In another lifetime she must have owned the world, or been faithfully wed
To some righteous king who wrote psalms beside moonlit streams

The last two lines are a reference to King David. The verse puts one in mind of Leonard Cohen’s too-often-covered “Hallelujah.” In Still on the Road: The Songs of Bob Dylan, 1974-2006, Clinton Heylin discusses the connection:

One of the classic anecdotes regarding Dylan the songwriter comes from another poet of performance, Leonard Cohen. Conversing with the man who dissolved any dichotomy between page and performance after a February 1990 Parisian residency, Cohen found that Dylan wanted to know how long he spent writing “Hallelujah” (a song Dylan stripped to the core in devastating fashion at two summer 1988 shows). He said it had taken him about two years, before inquiring of Dylan how long it had taken him to write “I and I.” Fifteen minutes.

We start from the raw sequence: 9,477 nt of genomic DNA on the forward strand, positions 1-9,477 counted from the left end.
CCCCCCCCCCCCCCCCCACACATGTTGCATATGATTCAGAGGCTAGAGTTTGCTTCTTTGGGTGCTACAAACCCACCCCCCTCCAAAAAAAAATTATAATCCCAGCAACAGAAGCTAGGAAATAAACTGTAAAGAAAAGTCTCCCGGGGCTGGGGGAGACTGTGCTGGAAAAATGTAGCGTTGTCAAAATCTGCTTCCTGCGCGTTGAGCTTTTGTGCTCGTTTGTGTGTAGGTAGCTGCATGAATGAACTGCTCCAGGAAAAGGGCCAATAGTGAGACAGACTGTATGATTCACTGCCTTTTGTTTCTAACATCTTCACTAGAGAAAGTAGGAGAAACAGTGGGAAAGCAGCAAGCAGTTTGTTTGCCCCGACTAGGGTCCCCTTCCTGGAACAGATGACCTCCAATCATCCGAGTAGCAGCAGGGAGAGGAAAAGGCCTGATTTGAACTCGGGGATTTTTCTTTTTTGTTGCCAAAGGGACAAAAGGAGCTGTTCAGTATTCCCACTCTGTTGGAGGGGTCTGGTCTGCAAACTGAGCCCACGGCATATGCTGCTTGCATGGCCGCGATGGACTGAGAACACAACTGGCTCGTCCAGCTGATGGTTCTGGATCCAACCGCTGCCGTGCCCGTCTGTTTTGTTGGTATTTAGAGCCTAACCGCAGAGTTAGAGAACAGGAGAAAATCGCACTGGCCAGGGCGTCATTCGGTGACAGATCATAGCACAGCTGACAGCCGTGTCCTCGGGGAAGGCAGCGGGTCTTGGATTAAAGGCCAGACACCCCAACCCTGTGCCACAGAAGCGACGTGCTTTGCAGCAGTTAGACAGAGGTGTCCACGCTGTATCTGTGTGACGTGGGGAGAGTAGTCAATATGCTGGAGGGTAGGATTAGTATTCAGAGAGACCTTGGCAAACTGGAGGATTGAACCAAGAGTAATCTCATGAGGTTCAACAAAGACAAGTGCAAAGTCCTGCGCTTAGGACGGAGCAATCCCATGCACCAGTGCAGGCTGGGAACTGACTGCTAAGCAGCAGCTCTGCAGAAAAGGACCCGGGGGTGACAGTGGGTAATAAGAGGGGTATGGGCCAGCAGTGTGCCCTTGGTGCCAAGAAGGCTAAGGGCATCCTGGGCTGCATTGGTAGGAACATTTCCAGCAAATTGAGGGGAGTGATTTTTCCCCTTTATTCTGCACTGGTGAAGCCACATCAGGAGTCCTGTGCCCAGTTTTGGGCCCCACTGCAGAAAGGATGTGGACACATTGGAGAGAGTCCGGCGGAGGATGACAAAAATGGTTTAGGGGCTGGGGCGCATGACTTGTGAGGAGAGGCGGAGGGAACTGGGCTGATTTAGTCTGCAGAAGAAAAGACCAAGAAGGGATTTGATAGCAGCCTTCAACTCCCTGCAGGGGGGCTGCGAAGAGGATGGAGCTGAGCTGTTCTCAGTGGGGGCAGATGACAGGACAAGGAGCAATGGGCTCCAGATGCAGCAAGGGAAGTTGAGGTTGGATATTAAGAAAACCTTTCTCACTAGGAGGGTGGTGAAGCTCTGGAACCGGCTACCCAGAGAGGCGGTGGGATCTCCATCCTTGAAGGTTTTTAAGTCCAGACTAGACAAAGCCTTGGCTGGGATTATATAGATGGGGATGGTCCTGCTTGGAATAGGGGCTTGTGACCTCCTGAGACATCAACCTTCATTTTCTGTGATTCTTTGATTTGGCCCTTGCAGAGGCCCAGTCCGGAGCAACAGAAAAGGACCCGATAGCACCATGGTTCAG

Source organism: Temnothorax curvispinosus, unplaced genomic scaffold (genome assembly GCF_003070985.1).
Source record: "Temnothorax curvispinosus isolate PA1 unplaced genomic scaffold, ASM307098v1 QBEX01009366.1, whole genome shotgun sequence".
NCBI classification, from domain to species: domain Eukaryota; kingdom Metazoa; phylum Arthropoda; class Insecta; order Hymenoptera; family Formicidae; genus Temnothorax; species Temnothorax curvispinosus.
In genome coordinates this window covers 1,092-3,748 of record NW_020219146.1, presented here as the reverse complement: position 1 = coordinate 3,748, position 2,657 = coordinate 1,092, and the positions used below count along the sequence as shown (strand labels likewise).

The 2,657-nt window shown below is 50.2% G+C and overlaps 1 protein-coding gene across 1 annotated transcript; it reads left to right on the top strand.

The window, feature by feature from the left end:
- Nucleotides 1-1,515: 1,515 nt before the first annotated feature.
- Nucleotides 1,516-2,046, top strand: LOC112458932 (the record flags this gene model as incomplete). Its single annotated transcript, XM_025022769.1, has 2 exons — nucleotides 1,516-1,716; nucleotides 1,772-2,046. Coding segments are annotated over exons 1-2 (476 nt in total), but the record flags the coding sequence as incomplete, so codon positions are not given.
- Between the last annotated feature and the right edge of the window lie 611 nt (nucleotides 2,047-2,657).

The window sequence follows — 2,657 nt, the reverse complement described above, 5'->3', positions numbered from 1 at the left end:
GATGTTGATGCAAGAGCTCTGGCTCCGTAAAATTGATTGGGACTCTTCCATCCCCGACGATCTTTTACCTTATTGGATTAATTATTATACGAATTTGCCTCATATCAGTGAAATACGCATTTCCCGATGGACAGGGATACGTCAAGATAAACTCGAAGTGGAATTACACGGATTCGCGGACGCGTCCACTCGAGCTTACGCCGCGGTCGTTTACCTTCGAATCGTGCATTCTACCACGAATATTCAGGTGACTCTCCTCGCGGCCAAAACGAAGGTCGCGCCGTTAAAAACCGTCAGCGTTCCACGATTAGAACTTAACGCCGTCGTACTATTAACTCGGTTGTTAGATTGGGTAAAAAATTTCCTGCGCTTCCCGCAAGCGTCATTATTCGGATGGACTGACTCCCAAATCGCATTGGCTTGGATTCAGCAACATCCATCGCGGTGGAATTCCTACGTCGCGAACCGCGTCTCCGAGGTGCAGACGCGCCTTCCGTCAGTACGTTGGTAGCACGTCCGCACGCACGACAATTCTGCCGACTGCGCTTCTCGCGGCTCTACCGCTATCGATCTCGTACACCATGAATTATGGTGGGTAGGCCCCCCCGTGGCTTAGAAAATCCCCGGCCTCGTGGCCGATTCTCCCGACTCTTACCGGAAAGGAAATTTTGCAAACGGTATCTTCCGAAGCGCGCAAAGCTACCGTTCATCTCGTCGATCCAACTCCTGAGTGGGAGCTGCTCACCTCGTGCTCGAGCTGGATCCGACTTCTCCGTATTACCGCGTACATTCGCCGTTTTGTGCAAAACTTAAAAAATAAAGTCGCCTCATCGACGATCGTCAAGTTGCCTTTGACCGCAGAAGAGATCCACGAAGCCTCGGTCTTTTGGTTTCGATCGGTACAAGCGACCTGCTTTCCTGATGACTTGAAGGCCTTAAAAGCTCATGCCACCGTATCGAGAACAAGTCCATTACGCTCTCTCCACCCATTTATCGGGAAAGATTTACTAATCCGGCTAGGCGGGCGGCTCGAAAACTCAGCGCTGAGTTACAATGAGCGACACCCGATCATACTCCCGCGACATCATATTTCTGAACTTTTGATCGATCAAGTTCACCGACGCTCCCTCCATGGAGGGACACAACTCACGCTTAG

The pun on the lex talionis is made explicit in the song’s third verse:

Took an untrodden path once, where the swift don’t win the race
It goes to the worthy, who can divide the word of truth
Took a stranger to teach me, to look into justice’s beautiful face
And to see an eye for an eye and a tooth for a tooth

Infidels is, however, almost as interesting for what was left off of the album as for what was included. For example, two fantastic songs, “Blind Willie McTell” and “Foot of Pride” (the latter another tune of biblical proportions that opens with the couplet “Like the lion tears the flesh off of a man/So can a woman who passes herself off as a male”), could have been included, but weren’t. For outtakes and alternate takes, see The Bootleg Series, Vol. 1-3: Rare & Unreleased 1961-1991 and Springtime in New York: The Bootleg Series, Vol. 16 (1980-1985). There are treasures untold here. Springtime in New York, for example, contains a version of “I and I” that, for as much as I like the album version, is superior in every respect.

So do yourself a favor and give Infildels a spin today, either really or virtually. You could do a lot worse.

(Image credit: Wikipedia.)


1 Someone else–maybe Clinton Heylin?–has noted this, or at least something very similar.